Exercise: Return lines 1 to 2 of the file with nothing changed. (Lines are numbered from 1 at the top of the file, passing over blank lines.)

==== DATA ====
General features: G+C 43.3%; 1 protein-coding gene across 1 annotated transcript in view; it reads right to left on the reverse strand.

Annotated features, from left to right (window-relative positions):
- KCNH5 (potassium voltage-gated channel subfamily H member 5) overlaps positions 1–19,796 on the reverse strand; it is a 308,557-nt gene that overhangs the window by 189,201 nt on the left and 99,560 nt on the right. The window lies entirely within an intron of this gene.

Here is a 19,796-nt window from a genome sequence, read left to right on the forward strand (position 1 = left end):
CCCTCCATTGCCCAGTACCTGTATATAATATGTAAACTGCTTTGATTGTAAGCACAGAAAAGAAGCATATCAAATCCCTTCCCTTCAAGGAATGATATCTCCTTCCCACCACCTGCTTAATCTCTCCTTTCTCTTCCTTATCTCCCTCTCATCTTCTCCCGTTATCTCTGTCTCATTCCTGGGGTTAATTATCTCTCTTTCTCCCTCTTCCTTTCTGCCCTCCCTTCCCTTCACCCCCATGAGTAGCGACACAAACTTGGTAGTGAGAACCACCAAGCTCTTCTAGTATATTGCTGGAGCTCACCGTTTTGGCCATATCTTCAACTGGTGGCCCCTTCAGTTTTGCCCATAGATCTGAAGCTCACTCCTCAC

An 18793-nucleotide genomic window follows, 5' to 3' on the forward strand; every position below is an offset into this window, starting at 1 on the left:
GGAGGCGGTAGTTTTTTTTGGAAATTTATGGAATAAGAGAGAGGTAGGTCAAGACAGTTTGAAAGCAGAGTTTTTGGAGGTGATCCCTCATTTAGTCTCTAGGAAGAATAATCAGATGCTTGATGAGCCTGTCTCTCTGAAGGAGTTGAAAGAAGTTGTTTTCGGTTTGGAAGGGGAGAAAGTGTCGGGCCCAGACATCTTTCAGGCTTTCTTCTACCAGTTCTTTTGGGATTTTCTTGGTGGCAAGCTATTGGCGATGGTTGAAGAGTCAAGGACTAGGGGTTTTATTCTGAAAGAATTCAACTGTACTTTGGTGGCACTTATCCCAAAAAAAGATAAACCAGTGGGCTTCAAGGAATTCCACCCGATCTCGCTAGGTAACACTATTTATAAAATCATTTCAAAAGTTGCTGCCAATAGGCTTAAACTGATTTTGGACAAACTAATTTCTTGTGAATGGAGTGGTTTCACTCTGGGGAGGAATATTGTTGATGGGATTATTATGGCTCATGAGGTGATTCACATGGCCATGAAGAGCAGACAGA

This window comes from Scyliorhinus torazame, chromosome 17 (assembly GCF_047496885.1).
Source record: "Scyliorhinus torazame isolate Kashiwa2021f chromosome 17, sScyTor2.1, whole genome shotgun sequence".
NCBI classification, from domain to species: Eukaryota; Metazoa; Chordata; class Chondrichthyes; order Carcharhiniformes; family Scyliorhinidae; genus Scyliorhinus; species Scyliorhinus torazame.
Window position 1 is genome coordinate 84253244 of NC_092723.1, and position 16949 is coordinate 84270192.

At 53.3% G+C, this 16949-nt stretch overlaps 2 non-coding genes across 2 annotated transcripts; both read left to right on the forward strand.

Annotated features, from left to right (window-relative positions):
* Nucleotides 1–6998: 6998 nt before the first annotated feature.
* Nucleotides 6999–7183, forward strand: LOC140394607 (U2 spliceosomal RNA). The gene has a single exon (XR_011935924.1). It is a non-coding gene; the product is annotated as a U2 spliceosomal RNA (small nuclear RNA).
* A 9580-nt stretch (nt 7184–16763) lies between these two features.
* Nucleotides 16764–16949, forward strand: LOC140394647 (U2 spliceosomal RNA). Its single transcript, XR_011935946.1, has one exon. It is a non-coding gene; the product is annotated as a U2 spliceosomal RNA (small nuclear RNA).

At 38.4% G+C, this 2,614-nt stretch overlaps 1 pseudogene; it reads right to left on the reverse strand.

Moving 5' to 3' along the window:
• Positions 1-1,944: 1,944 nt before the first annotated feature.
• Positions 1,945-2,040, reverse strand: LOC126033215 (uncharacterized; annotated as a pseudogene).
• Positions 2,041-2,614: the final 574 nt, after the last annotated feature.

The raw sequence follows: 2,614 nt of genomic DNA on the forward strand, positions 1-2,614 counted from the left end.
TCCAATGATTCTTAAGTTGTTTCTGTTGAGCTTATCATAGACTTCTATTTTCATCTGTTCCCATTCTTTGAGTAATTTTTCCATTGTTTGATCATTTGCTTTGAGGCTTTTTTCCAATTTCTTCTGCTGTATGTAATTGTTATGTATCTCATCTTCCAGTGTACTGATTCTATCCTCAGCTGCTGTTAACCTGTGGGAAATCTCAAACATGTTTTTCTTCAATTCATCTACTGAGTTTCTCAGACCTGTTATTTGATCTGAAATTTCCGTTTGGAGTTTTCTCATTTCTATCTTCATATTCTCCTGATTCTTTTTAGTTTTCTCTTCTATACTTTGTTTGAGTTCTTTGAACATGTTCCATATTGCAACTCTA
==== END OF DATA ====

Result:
General features: G+C 43.3%; 1 protein-coding gene across 1 annotated transcript in view; it reads right to left on the reverse strand.

Annotated features, from left to right (window-relative positions):